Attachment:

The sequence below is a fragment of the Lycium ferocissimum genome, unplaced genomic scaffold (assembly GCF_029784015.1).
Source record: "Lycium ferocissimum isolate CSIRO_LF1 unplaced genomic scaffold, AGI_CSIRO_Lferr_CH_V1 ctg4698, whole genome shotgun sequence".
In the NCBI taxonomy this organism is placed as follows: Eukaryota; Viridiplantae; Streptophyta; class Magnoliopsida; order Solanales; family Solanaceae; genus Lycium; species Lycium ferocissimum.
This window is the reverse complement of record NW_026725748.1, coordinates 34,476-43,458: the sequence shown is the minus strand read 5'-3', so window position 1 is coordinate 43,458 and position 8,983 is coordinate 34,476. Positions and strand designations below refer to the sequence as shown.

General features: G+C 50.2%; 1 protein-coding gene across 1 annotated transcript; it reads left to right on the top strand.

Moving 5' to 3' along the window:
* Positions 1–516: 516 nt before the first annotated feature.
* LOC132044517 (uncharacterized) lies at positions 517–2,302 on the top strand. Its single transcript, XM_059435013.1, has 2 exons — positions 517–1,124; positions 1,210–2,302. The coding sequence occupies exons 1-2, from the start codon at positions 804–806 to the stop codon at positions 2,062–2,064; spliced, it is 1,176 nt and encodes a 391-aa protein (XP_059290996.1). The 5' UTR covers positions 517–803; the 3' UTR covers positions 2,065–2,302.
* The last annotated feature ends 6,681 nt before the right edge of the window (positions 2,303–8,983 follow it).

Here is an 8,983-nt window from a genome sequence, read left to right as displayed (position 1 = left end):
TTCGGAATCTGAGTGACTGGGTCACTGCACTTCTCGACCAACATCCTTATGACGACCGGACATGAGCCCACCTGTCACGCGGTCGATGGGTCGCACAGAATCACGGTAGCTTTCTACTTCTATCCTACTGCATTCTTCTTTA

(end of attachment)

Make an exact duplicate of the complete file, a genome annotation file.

The sequence below is a fragment of the Lycium ferocissimum genome, unplaced genomic scaffold (assembly GCF_029784015.1).
Source record: "Lycium ferocissimum isolate CSIRO_LF1 unplaced genomic scaffold, AGI_CSIRO_Lferr_CH_V1 ctg4698, whole genome shotgun sequence".
In the NCBI taxonomy this organism is placed as follows: Eukaryota; Viridiplantae; Streptophyta; class Magnoliopsida; order Solanales; family Solanaceae; genus Lycium; species Lycium ferocissimum.
This window is the reverse complement of record NW_026725748.1, coordinates 34,476-43,458: the sequence shown is the minus strand read 5'-3', so window position 1 is coordinate 43,458 and position 8,983 is coordinate 34,476. Positions and strand designations below refer to the sequence as shown.

General features: G+C 50.2%; 1 protein-coding gene across 1 annotated transcript; it reads left to right on the top strand.

Moving 5' to 3' along the window:
* Positions 1–516: 516 nt before the first annotated feature.
* LOC132044517 (uncharacterized) lies at positions 517–2,302 on the top strand. Its single transcript, XM_059435013.1, has 2 exons — positions 517–1,124; positions 1,210–2,302. The coding sequence occupies exons 1-2, from the start codon at positions 804–806 to the stop codon at positions 2,062–2,064; spliced, it is 1,176 nt and encodes a 391-aa protein (XP_059290996.1). The 5' UTR covers positions 517–803; the 3' UTR covers positions 2,065–2,302.
* The last annotated feature ends 6,681 nt before the right edge of the window (positions 2,303–8,983 follow it).

Here is an 8,983-nt window from a genome sequence, read left to right as displayed (position 1 = left end):
TTCGGAATCTGAGTGACTGGGTCACTGCACTTCTCGACCAACATCCTTATGACGACCGGACATGAGCCCACCTGTCACGCGGTCGATGGGTCGCACAGAATCACGGTAGCTTTCTACTTCTATCCTACTGCATTCTTCTTTA